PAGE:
Monday, October 21, 2013
The Last Exorcism (2010)(Spoiler Review)
**This review contains spoilers**
Living in Baton Rouge, Louisiana, Reverend Cotton Marcus (Patrick Fabian) has a change of faith after the premature birth of his ill son, Justin (Justin Shafer). Motivated by the need to provide a living for Justin and his wife, Shanna (Shanna Forrestall) Cotton, against his will and new found beliefs, continues to perform faux exorcisms on “victims” until the tragic death of a child during another exorcism changes his mind.
After the Vatican opens an academy to train exorcists, Cotton embarks on a mission to expose exorcisms as a hoax. With help from his director/producer, Iris (Iris Bahr) and the camera man, Daniel (Adam Grimes), Cotton plans to record a detailed documentation showing the “smoke and mirrors” behind the scenes side of exorcisms to prevent another tragic death.
Cotton randomly selects an open letter from a small farming family in Ivanwood, Louisiana for the project. In Ivanwood, Cotton uses a possessed teenage girl named Nell Sweetzer (Ashley Bell) as his first test subject. Cotton is met with some resistance from Nell’s brother, Caleb (Caleb Landry Jones), but Nell’s devout father, Louis (Louis Herthum) is more than willing to cooperate.
Cotton basks in the glory of exposing the conspiracy after acquiring the recorded footage of Nell’s staged exorcism, but an unexpected dilemma interrupts Cotton’s moment of joy. Frightened and visibly shaken, Nell arrives at Cotton’s motel room one night, and after careful observations over the next few days, it’s clear the demon within Nell is very real. Time is running out as Cotton struggles to comprehend the bizarre situation, because an unavoidable confrontation with Abalam (the demon within Nell) will force Cotton to make a series of moral decisions that will change his life forever.
Ashely Bell delivers the best performance here. Bell’s ability to randomly switch gears between this innocent country girl, and this deranged and creepy possessed victim is remarkable. Rest of the cast is decent at best, but Bell steals the show, easily.
Don’t expect any groundbreaking changes for exorcism horror films in The Last Exorcism. Nell spends a lot of time hopping around like a feral creature, you have the predictable and over the top exorcism scene at the end with the demon using Nell as a vessel, and torturing her body by breaking bones and the usual contortions. Plus, I can’t forgot about the non-believer (Cotton) seeing “the light” after a few spooky encounters with the demon.
But The Last Exorcism deserves credit for some effort in the attention to details department. Cotton gives an in depth explanation for the tricks used during an exorcism by showing all the little gadgets and magic tricks behind the chaos. And The Last Exorcism is able to maintain a sense of realism as a found-footage film. It feels like you’re watching a documentary, as Cotton and his crew interview numerous people throughout the film, and the “TURN THAT CAMERA OFF!” moments help pull everything together. Also, there’s a little wink to The Exorcist at the beginning, if you pay close attention. Cotton uses The Exorcist’s mainstream popularity as an example for the Vatican justifying the usage of exorcisms.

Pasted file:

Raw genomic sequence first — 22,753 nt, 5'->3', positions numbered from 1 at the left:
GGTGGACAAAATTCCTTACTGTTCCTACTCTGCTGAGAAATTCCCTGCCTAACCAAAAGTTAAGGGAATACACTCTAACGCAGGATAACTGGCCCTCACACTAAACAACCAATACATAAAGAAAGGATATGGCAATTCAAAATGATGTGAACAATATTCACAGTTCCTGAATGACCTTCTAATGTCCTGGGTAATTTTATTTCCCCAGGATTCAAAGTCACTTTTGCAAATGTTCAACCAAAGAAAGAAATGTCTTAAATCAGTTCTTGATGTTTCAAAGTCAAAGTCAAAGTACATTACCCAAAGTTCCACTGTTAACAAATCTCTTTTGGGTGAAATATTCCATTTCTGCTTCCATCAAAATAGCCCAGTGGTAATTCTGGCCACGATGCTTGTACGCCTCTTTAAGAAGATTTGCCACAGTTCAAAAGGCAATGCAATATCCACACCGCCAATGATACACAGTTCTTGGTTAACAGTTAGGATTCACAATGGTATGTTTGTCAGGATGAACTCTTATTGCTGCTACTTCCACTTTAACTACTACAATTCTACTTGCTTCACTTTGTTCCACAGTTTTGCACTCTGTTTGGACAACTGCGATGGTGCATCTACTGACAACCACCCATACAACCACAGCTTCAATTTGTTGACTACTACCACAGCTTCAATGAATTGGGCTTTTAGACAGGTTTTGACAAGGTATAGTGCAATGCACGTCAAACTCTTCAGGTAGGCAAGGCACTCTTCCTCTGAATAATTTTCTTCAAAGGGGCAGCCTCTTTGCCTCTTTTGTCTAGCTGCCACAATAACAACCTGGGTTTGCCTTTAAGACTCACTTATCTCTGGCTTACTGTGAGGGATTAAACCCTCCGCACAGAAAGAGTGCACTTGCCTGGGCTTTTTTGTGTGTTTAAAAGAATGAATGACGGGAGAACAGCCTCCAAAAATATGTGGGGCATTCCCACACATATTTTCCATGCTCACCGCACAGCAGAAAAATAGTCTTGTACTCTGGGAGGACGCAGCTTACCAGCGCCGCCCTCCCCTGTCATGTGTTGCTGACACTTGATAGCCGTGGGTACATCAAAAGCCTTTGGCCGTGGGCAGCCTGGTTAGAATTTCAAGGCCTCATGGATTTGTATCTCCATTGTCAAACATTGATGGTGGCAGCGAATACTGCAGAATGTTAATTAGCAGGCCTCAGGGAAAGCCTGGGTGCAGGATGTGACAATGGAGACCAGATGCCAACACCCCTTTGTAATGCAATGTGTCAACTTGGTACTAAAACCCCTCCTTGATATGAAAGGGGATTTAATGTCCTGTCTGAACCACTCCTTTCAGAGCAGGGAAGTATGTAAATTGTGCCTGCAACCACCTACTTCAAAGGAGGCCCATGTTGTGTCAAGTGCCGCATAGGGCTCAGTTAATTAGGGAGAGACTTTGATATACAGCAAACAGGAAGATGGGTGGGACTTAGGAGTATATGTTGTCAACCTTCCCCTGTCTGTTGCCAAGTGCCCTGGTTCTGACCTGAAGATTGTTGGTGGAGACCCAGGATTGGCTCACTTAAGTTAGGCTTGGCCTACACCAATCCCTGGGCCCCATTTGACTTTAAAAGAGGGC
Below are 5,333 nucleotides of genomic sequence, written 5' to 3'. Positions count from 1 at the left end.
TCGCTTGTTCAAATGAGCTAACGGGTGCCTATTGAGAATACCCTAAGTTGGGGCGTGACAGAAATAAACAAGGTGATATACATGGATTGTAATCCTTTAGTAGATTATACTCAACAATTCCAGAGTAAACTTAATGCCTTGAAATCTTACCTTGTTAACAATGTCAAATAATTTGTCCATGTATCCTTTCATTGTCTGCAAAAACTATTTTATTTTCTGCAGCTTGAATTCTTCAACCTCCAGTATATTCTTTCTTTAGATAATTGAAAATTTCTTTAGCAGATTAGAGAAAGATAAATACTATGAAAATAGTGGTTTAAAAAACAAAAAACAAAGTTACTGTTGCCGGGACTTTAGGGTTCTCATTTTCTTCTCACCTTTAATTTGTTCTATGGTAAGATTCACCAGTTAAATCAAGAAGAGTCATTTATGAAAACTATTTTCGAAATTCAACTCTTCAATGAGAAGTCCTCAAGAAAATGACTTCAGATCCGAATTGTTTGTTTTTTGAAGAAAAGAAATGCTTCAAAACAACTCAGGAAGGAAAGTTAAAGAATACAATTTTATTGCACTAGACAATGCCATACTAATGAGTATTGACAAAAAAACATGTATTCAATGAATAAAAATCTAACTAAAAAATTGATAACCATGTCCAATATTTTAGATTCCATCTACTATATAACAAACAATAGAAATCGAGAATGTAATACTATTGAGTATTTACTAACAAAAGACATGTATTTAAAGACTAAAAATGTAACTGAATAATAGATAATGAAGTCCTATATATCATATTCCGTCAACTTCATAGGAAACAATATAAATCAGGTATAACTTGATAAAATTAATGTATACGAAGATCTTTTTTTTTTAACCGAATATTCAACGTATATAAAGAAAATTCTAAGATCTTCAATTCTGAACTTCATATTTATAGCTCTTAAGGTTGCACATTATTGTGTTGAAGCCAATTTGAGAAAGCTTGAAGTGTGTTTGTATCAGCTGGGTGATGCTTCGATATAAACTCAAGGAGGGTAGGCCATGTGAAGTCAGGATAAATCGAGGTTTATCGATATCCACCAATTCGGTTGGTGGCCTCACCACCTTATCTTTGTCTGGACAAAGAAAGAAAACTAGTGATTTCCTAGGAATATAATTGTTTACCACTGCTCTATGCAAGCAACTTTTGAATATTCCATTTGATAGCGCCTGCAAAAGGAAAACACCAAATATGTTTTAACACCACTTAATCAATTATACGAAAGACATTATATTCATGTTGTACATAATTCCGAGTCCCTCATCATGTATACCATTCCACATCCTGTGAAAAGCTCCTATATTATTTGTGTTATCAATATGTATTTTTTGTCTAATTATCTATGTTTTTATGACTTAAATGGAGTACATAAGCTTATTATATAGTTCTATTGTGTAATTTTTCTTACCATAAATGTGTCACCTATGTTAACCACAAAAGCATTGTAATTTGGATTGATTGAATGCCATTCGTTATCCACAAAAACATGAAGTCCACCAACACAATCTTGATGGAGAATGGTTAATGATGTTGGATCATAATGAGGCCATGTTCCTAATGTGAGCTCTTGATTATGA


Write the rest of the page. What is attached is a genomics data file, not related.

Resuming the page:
Patience is crucial with The Last Exorcism, because things don’t kick into high gear until the thirty-six minute mark. I’ll give The Last Exorcism credit for playing some mind games with the audience. Nell IS possessed by a demon, and it’s more clear and obvious as the story progresses.
But they throw a monkey wrench in towards the end, because you’re lead to believe Nell’s unexpected pregnancy is causing all the problems. So believing his work is done, Cotton leaves Nell’s fate in the hands of Ivanwood’s local pastor. Pastor Manley (Tony Bentley) agrees to watch over Nell…..but Pastor Manley is hiding a deadly secret. Cotton and his team find out the truth behind Nell’s lie (Nell lied about having relations with a local boy), so Cotton returns to the Sweetzer farm.
After discovering a series of satanic symbols written on the walls inside the house, it’s revealed Pastor Manley is actually the leader of an evil cult. Nell’s demonic baby is delivered and tossed into a roaring fire, causing the flames to explode into a demonic entity. With his faith instantly restored, Cotto rushes towards the flame with his cross raised high in the air to fight the demon. Iris and Daniel try to escape, but Iris is hacked to her death by an axe wielding manic from the cult. Daniel is running by himself until he runs into Caleb. Here, it’s revealed Caleb is a member of the cult, and Caleb slits Daniel’s throat to end the movie.
Jaw-dropping stuff. The Last Exorcism throws out so many twists and turns during the finale. Just when you think it might be over, Cotton rushes back to the house to save the day, and the cliffhanger at the end is wonderful.
As I said before, The Last Exorcism won’t raise the bar for horror Exorcism films, and you’ll see a few corny, predictable moments here. Still, with some help from Ashley Bell’s outstanding performance, a handful of twists, surprises, thrills, and a sinister cliffhanger, The Last Exorcism is better than your annual Hollywood exorcism film.
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